2019 is on the horizon, and with the new year comes new challenges facing the planet. But with 2018 ending, we can look back on the events of the year and appreciate the conservation wins that provide hope for the future. With the new year, we find all the more reason to visit these awe-inspiring countries making big strides for conservation and to witness iconic animals in their natural habitat.
Here are five milestones in conservation that happened this year and the trips that best highlight each region.
1. Recording River Dolphins
For the first time, the endangered Amazon pink river dolphin was tagged in Peru. WWF and research partners will use satellite technology to track these elusive creatures and learn what threats they face. Amazon river dolphins are the largest freshwater dolphin, and, like other toothed whales, they use echolocation to communicate, but there is still a lot to discover. This advancement will aid in protecting river dolphin populations and conserving the river system in the Amazon.
The Trip: The Great Amazon River Cruise
Nepal is on the verge of doubling its Bengal tiger population, a goal established in 2010 at the St. Petersburg Tiger Summit. Tiger populations dwindled as a result of habitat loss and poaching. However, with the partnership between the Nepal government and WWF-Nepal and the introduction of Nepal’s Tiger Conservation Action Plan, tiger populations improved. Nepal has been a leader in conservation with 2018 marking their 5th occasion of zero rhino poaching within the country since 2011. This breakthrough proves the success of animal conservation and Nepal’s commitment to protecting the animals that share their home.
The Trip: Natural Jewels of Bhutan & Nepal
3.Peace in the Pantanal
The Pantanal is the largest tropical wetland in the world spanning 42 million acres across Brazil, Bolivia, and Paraguay. This region is home to large concentrations of endangered jaguar and hyacinth macaw as well as caiman, anteaters, anacondas, and capybara. In March, Brazil, Bolivia, and Paraguay agreed to sign a tri-nation declaration to aid the sustainable development of the Pantanal—an effort WWF has continued to support. Not only does this benefit the plants, animals, and indigenous people who reside there, the wetlands account for carbon absorption, flooding control, and tourism revenue. This legislation proves the importance of cooperation when protecting the Pantanal and ensuring its influence.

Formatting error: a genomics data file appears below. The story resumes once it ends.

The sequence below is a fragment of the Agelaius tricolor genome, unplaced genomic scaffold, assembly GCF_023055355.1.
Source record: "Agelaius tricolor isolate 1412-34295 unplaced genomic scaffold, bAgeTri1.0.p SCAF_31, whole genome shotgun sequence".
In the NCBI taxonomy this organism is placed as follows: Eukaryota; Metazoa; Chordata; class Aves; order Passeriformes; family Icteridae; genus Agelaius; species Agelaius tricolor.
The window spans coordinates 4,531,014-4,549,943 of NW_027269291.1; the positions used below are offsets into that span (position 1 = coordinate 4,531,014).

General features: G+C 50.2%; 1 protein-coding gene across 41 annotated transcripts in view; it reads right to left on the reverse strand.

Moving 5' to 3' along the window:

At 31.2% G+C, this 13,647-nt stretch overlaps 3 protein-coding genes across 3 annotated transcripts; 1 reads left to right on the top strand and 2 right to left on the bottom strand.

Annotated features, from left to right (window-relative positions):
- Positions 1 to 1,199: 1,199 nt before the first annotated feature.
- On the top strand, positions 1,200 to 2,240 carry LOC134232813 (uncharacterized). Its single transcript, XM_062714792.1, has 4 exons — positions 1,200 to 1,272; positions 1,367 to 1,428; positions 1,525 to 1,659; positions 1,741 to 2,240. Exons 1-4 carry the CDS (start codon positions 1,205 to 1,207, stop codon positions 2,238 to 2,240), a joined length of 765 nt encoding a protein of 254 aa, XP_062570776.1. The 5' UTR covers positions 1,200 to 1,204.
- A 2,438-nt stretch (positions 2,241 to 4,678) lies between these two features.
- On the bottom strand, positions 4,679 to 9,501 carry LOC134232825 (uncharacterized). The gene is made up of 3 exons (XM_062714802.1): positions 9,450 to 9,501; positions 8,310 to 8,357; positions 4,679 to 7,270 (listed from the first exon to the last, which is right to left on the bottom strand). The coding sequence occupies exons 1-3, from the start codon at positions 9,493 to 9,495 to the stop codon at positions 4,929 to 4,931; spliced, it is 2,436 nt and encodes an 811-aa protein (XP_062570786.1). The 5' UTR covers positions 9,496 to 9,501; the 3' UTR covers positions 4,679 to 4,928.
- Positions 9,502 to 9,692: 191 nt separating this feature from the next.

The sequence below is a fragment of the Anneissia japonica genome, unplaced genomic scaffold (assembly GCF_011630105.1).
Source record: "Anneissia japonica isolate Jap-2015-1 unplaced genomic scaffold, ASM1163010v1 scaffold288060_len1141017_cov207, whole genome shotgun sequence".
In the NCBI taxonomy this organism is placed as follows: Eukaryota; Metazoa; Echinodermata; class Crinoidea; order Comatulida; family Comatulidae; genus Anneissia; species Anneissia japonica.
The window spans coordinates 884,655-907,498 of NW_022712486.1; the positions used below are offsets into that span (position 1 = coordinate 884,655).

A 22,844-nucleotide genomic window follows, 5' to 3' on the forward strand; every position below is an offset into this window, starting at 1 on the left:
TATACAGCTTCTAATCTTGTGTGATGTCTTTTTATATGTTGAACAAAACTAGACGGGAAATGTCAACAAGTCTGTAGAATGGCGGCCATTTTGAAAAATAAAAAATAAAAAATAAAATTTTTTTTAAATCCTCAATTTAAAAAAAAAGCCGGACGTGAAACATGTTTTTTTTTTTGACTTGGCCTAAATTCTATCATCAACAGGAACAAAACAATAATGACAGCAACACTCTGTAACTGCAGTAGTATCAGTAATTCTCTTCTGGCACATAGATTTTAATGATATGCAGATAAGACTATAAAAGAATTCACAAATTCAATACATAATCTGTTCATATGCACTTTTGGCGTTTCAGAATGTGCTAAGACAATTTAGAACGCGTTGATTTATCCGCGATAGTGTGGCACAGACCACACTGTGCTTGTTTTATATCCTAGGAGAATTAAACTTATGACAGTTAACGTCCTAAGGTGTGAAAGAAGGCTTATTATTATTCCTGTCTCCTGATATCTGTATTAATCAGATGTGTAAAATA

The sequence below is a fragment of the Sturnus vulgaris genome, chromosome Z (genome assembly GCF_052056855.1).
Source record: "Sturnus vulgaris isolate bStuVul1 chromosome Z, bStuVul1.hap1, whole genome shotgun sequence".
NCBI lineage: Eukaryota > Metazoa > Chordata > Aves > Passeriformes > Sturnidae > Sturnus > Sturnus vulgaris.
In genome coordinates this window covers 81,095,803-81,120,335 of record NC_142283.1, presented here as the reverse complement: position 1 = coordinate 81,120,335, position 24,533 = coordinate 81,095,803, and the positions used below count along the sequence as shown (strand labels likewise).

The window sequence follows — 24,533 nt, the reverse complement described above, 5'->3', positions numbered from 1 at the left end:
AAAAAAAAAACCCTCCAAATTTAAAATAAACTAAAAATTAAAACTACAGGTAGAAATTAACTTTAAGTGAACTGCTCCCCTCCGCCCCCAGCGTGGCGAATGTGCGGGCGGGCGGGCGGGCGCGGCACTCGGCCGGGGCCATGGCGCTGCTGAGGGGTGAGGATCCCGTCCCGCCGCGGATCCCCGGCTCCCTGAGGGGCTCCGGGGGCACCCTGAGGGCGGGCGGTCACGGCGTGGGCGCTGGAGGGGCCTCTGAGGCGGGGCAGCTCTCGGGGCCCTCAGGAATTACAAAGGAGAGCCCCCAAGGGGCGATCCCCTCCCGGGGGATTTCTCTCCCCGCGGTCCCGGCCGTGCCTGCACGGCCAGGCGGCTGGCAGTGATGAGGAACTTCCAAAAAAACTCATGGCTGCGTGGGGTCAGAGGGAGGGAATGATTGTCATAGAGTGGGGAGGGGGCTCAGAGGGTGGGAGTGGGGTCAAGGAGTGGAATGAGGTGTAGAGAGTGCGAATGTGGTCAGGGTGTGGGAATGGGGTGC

The Trip: Jaguars & Wildlife of Brazil’s Pantanal
4. Mountain Gorillas Growing
History was made in November as the IUCN declared that the status of the mountain gorilla improved from critically endangered to endangered. 2018 estimates show that the population grew from 680 to more than 1,000 in ten years. This success is a result of conservation efforts such as anti-poaching patrols, community engagement, and the gradual removal of wire and rope snares. Previously, the sub-species was considered critically endangered as a result of poaching, habitat loss, civil unrest, and disease. Despite the success, threats are still present, and these powerful animals remain vulnerable. WWF and its partners continue to work hard to protect these incredible creatures and local communities.
The Trip: Ultimate Gorilla Safari
5. Belize’s Barrier Reef
Belize’s Barrier Reef system is no longer on UNESCO’s list of World Heritage Sites in Danger. This diverse and unique reef system was protected by the Belize government after regulations on the cutting of mangrove forests and a ban on offshore drilling due to protest from Belizeans, organizations like WWF and Oceana, and the international community. Belize also made efforts to restrict fishing endangered marine life and introducing taxes that support the reef. Despite these changes, challenges continue to face reef systems in an increasingly warm ocean.
The Trip: Ultimate Belize Nature Safari
These impressive environmental achievements all stemmed from people who share a passion for places. The efforts that went into saving these animals and ecosystems ensure that the delicate balance of our planet can be maintained and appreciated for generations to come.
By Hannah Wagner, WWF